More than seven months into 2017, many investors by now know about the U.S. dollar’s struggles. Down 8.4% year-to-date, the PowerShares DB U.S. Dollar Index Bullish Fund (NYSEArca: UUP), the tracking exchange traded fund for the U.S. Dollar Index, is one of the worst-performing currency exchange traded funds this year.

UUP tracks the price movement of the U.S. dollar against a basket of currencies, including the euro, Japanese yen, British pound, Canadian dollar, Swedish krona and Swiss franc. Other currencies, including the Australian dollar, yen and Canadian dollar have recently been gaining momentum against the greenback.

Although the greenback has been a currency laggard this year, that is not stopping some currency market observers from calling the anti-dollar trade crowded or some analysts from speculating that the U.S. currency is long overdue for a rebound.

“It is too early to declare the dollar is heading into a protracted decline despite experiencing a rough 2017, especially against the euro, Goldman Sachs said on Wednesday,” reports Reuters. “Perception of a stalled agenda on tax reform in Washington, soft domestic inflation and wage growth and a possible change of leadership at the Federal Reserve have hurt the dollar in the first eight months of this year, according to two analysts at the New York-based U.S. investment bank.”

The WisdomTree Bloomberg U.S. Dollar Bullish Fund (NYSEARCA: USDU) has performed slightly better than UUP this year, which is to say USDU has been less bad than UUP.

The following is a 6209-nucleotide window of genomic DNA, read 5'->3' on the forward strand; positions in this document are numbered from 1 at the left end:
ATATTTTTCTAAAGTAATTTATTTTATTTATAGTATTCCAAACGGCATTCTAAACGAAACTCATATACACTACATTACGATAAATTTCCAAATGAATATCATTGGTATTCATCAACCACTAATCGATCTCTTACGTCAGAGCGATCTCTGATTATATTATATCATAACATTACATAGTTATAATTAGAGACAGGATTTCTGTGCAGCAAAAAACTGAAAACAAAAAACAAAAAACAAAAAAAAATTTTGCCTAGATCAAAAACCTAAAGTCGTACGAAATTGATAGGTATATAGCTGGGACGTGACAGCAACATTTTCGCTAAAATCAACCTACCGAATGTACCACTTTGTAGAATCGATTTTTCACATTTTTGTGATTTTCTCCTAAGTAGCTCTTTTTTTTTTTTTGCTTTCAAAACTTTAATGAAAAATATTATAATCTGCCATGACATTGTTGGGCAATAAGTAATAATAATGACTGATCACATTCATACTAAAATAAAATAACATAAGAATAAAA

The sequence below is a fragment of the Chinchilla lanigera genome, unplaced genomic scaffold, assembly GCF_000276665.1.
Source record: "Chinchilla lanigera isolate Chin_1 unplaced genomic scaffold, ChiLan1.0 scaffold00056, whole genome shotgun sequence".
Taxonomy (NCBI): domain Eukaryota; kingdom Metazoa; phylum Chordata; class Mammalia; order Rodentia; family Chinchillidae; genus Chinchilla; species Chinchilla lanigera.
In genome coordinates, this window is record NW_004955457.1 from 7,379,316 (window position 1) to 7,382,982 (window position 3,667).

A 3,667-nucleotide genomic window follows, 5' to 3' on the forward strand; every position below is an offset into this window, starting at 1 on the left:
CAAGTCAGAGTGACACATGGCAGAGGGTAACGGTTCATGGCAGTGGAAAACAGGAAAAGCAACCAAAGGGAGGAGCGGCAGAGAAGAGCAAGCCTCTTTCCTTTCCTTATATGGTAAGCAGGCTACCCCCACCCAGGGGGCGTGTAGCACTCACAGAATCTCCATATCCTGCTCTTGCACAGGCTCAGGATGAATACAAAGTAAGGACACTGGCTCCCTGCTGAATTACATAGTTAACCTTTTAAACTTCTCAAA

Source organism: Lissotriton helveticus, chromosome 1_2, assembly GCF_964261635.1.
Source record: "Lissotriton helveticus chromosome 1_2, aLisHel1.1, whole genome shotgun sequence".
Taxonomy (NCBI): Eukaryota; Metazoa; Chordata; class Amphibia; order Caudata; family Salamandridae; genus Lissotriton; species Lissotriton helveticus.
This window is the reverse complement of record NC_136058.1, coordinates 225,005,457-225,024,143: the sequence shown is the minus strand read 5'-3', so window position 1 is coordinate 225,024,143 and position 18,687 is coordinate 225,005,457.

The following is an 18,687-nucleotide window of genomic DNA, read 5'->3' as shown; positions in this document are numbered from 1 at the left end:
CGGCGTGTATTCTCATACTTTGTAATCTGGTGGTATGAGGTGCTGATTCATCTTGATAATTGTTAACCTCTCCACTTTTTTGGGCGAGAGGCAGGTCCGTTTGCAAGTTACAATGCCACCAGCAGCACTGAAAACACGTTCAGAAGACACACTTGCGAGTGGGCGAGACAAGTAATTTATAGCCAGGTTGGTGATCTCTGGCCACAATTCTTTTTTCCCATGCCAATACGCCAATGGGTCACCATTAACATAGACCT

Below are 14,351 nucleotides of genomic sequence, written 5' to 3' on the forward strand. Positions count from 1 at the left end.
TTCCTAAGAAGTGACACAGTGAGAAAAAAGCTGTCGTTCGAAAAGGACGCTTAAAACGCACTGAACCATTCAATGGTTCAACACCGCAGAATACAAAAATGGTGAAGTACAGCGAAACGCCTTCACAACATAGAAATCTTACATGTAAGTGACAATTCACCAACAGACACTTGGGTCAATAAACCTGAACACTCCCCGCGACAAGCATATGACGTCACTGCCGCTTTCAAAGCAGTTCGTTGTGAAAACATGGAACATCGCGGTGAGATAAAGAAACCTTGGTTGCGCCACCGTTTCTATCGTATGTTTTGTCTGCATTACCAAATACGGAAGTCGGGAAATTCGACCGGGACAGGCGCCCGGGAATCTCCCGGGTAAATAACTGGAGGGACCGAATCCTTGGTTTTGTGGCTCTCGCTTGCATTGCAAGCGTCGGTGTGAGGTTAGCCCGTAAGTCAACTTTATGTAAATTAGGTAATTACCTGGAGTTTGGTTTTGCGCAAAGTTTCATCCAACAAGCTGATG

USDU tracks the dollar against a broader group of developed and emerging market currencies in an attempt to outperform the Bloomberg Dollar Total Return Index. That ETF features exposure to emerging markets currencies whereas UUP only measures the dollar against major developed market currencies.

“The greenback has weakened sharply versus the euro losing nearly 12 percent, according to Reuters data,” according to Reuters. “The Goldman analysts revised their 12-month forecast for the euro against the dollar to $1.15 from $1.05.”

Related: Anti-Dollar Trade may be too Crowded

The CurrencyShares Euro Currency Trust (NYSEArca: FXE), which tracks the euro’s price movements against the dollar, is one of this year’s best-performing developed market currency exchange traded funds. Traders have recently been abandoning short positions on the euro, potentially signaling more upside for the common currency against the dollar.

For more information on the USD, visit our U.S. dollar category.

The opinions and forecasts expressed herein are solely those of Tom Lydon, and may not actually come to pass. Information on this site should not be used or construed as an offer to sell, a solicitation of an offer to buy, or a recommendation for any product.

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